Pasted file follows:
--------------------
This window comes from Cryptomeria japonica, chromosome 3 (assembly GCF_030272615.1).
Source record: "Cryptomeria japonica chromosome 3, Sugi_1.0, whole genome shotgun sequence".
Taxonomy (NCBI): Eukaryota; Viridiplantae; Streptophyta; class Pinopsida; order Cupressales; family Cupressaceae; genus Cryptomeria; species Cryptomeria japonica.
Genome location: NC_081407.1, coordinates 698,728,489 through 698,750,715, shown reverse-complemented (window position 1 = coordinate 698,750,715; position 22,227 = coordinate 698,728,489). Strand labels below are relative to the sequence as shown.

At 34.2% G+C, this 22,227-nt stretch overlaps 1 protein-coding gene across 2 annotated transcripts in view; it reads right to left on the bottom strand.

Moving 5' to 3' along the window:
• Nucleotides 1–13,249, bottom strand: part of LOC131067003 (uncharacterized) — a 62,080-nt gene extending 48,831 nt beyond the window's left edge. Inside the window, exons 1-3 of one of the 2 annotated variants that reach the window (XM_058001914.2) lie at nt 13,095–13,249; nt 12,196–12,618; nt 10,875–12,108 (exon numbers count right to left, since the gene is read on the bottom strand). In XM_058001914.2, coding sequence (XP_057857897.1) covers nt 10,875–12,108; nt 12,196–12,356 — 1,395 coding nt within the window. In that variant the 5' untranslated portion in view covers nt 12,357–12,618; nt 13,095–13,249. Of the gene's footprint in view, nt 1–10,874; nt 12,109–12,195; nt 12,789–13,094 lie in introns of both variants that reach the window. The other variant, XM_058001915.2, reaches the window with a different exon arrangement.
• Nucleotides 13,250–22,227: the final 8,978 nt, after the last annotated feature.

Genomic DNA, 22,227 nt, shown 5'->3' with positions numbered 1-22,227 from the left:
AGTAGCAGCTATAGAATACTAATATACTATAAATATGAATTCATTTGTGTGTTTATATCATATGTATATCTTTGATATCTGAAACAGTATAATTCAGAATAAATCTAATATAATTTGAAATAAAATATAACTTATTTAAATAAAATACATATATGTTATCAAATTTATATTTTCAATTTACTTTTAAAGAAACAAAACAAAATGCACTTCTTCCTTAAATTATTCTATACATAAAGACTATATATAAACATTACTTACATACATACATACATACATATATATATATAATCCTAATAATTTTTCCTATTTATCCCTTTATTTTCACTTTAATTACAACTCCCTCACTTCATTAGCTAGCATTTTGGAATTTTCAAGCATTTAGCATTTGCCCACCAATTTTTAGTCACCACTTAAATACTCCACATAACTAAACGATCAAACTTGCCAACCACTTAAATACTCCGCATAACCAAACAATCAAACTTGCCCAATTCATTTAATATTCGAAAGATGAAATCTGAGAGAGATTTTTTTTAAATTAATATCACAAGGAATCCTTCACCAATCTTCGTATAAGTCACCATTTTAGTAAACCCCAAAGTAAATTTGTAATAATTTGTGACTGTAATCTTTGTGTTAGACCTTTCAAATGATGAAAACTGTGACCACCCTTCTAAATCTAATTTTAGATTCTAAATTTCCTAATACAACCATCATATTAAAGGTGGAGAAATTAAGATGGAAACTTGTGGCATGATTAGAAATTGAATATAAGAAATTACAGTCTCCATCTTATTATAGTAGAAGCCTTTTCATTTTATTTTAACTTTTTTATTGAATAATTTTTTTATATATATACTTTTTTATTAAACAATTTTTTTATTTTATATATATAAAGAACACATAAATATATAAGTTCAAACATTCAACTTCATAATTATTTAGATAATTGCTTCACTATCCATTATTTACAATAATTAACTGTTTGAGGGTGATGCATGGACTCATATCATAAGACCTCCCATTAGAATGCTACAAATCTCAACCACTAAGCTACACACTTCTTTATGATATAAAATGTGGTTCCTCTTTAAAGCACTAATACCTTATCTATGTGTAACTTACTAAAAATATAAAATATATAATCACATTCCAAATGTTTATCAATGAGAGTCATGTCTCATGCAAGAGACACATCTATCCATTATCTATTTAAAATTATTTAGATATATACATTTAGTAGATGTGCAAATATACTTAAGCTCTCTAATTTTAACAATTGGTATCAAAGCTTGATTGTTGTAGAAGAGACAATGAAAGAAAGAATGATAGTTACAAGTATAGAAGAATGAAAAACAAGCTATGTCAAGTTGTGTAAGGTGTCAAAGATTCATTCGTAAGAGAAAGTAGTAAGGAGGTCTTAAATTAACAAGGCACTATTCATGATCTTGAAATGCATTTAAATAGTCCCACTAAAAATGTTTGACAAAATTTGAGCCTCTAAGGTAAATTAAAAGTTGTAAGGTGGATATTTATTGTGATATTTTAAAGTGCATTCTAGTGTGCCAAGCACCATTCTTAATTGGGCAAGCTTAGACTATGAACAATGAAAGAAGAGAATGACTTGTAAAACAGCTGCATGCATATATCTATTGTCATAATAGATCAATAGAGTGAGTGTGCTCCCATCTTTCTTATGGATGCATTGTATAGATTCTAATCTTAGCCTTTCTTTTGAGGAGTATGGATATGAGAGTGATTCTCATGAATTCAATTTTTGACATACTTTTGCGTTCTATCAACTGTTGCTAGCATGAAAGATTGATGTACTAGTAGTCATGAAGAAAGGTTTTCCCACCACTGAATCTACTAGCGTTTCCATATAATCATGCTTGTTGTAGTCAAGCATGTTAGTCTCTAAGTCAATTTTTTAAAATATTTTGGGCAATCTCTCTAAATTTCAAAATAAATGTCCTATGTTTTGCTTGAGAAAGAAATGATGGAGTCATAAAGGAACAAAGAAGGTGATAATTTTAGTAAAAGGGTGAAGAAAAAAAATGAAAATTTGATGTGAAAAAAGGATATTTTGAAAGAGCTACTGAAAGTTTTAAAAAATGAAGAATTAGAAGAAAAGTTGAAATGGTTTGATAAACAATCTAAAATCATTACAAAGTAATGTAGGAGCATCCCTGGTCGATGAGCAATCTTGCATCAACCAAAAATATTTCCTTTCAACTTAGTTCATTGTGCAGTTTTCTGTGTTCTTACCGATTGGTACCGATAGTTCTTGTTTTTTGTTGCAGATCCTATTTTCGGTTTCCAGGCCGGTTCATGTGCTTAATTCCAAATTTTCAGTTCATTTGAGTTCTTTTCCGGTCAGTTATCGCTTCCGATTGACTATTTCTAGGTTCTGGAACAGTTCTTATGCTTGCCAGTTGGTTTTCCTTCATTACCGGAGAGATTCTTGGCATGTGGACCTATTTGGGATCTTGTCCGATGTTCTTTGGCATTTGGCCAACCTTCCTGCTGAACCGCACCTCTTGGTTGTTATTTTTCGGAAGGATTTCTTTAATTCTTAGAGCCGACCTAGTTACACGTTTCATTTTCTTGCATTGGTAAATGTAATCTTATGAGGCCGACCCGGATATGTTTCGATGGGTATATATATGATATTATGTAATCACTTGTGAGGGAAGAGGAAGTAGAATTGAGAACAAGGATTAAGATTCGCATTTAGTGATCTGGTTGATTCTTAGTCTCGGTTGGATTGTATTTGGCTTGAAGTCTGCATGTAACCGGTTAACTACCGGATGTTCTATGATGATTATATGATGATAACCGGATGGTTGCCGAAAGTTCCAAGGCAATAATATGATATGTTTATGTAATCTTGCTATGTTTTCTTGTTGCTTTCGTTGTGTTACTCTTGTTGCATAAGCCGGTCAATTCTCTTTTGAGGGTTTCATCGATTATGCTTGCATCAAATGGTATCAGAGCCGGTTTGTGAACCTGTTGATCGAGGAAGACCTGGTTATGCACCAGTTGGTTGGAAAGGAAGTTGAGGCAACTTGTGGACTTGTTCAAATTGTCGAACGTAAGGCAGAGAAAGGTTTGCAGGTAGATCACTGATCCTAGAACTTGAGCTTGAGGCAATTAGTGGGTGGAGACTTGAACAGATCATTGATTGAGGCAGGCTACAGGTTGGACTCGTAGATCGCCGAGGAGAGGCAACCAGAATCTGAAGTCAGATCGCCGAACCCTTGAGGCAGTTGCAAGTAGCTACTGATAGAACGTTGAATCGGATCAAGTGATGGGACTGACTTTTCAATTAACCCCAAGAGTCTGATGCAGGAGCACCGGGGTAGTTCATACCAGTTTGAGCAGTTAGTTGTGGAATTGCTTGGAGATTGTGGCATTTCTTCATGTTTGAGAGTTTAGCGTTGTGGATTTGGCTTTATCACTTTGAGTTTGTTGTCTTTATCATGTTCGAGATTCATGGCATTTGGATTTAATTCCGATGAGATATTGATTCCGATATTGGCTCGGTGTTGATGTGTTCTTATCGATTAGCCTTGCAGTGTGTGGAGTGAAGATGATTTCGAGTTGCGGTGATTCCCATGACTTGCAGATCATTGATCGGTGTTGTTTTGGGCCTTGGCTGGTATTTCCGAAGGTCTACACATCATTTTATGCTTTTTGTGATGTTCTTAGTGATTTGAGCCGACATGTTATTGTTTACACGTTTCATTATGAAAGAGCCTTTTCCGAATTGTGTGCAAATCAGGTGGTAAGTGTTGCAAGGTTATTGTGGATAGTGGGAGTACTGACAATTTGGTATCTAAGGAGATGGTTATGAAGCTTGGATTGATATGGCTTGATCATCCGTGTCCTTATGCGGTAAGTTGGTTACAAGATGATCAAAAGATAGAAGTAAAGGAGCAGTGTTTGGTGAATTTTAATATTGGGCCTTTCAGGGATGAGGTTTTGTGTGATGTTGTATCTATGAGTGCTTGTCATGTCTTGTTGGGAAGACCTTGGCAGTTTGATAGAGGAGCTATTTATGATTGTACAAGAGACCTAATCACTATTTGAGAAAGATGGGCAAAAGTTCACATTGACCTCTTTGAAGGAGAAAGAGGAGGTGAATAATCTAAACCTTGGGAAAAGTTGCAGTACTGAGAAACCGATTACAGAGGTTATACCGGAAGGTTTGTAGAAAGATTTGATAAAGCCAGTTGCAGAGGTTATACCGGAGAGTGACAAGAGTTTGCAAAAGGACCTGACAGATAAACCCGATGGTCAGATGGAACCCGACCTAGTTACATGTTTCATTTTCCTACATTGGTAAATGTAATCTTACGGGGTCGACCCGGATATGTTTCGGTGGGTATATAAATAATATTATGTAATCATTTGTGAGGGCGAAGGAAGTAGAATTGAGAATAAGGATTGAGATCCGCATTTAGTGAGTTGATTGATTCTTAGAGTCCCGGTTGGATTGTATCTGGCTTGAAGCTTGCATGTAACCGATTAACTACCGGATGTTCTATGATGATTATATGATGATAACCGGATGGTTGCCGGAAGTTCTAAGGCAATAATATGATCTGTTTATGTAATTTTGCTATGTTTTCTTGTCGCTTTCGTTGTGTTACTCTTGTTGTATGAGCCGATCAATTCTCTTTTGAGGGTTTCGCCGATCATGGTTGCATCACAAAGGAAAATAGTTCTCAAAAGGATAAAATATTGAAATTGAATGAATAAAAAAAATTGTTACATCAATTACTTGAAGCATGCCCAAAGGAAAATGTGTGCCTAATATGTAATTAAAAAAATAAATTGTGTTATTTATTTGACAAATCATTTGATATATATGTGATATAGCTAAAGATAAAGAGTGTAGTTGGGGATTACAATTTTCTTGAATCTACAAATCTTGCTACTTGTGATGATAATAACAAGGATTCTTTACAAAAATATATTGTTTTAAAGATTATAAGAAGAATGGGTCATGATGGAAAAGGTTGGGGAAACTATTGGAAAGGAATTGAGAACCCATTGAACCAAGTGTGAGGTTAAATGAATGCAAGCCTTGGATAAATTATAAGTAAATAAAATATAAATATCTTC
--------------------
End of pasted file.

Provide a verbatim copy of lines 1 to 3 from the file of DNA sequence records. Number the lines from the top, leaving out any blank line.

This window comes from Cryptomeria japonica, chromosome 3 (assembly GCF_030272615.1).
Source record: "Cryptomeria japonica chromosome 3, Sugi_1.0, whole genome shotgun sequence".
Taxonomy (NCBI): Eukaryota; Viridiplantae; Streptophyta; class Pinopsida; order Cupressales; family Cupressaceae; genus Cryptomeria; species Cryptomeria japonica.